About the USDA Organic Standards

On October 21, 2002, new regulations went into effect that govern the labeling of foods produced using organic agriculture. Only products with either 100% or 95-100% organic ingredients can use the USDA organic symbol.

How were the National Organic Standards created?

Passage of the Organic Foods Production Act (OFPA) in 1990 (Title XXI, 1990 Farm Bill) created the U. S. National Organic Standards. The National Organic Program (NOP) of the Agricultural Marketing Service, United States Department of Agriculture (USDA), is authorized to enforce OFPA.

What is role of the National Organic Program?

The NOP has the responsibility of implementing the organic standards now that there is a final rule. The NOP's role is to accredit state agencies and private organizations that will certify organic producers and handlers, and to oversee enforcement of the standards.

Who developed the National Organic Standards?

The Organic Foods Production Act mandated the formation of the National Organic Standards Board (NOSB) to advise the Secretary of Agriculture in setting the standards for the National Organic Program. The NOSB consists of four farmers, two handlers/processors, one retailer, one scientist, three consumer/public-interest advocates, three environmentalists, and a certifying agent. The USDA appoints NOSB members.

The NOSB based its recommendations on industry consensus. The board asked for, and received, an unprecedented amount of public input from farmers, businesses, and consumers during every step of its decision-making process.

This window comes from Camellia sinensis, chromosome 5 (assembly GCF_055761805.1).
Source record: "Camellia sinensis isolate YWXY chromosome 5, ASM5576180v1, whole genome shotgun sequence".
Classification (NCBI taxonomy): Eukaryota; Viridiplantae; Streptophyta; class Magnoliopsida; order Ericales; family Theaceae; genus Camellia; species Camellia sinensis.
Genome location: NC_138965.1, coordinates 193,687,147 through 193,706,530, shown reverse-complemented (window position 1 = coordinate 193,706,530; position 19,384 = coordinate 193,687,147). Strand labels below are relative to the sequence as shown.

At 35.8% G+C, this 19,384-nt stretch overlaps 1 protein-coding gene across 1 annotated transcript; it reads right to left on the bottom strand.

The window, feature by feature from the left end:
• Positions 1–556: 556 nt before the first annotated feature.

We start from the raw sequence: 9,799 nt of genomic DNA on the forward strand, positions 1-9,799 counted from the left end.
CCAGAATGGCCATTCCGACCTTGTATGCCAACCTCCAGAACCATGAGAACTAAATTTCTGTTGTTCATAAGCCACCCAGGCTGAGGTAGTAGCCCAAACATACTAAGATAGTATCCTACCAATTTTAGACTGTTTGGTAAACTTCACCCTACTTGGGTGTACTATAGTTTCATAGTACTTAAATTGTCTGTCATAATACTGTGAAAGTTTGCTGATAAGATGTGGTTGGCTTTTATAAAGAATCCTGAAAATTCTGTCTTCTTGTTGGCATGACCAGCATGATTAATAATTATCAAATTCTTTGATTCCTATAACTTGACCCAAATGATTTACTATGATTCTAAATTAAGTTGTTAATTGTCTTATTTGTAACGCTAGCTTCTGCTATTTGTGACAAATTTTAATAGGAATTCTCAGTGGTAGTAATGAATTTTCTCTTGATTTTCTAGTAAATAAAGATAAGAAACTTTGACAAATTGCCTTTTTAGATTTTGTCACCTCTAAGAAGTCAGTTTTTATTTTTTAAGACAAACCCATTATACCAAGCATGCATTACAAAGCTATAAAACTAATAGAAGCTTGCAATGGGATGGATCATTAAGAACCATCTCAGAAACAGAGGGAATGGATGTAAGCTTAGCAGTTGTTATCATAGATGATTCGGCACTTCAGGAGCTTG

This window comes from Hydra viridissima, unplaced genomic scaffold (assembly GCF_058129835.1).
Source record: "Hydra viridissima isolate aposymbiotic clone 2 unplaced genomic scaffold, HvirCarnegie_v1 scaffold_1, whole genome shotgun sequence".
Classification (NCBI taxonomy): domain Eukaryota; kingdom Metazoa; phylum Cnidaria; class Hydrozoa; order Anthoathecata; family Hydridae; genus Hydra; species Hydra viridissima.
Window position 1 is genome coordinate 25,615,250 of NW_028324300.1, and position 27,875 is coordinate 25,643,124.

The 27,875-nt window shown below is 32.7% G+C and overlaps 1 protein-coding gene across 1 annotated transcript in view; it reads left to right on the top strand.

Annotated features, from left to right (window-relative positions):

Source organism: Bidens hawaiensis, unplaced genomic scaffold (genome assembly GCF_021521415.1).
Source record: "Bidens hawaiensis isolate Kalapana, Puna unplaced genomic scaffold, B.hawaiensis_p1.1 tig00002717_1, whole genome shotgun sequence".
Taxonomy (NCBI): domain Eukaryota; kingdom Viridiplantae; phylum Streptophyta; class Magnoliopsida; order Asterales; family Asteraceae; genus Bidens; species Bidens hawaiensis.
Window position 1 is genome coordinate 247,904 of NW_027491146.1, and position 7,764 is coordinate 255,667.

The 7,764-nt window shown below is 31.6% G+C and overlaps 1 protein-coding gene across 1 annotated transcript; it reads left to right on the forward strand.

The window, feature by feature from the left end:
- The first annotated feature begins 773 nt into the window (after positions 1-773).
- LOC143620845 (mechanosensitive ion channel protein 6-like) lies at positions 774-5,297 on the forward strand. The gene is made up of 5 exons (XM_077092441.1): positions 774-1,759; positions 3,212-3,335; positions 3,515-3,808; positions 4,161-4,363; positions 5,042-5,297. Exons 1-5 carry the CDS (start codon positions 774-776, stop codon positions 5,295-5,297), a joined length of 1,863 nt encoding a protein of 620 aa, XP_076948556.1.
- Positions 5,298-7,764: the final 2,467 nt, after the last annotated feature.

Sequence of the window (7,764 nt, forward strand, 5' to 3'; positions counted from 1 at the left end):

At Organic Valley, we believe that preservation of this process is essential to the health of the industry. We are working to protect the standards, even today, as they are being challenged.

What do the national organic regulations include?

The regulations reflect NOSB recommendations regarding which substances used in production and processing are allowed or prohibited. They prohibit the use of irradiation, sewage sludge, or genetically modified organisms in organic production. The regulations also prohibit antibiotics and hormone use in organic meat and poultry, and require 100% organic feed for organic livestock.

What is the role of the National Organic Standards Board in this process?

The NOSB serves as an advisory board to the USDA. NOSB recommendations regarding substances that are allowed or prohibited are part of the final rule.

What do national standards mean for consumers?

All agricultural products labeled "organic" must be in compliance with U. S. organic law. The word "organic" on U. S. products means that the ingredients and production methods have been verified by an accredited certification agency as meeting or exceeding USDA standards for organic production. In short, consumers have the assurance that products labeled "organic" have been produced in compliance with the standards set forth by USDA.

For consumers who want to minimize personal exposure to toxins and support humane and sustainable agricultural practices, the organic labeling laws are extremely important. All of Organic Valley's dairy, juice, eggs, meat, soy and produce meet the requirements to carry the new USDA Organic seal.

Organic Valley has always been a leader in promoting and implementing the best and most sustainable organic practices. It's a natural part of our mission to protect the environment, organic family farming, and rural communities. In support of that mission, our CEO and founding farmer George Siemon played a key role in developing and advancing the national organic standards program.

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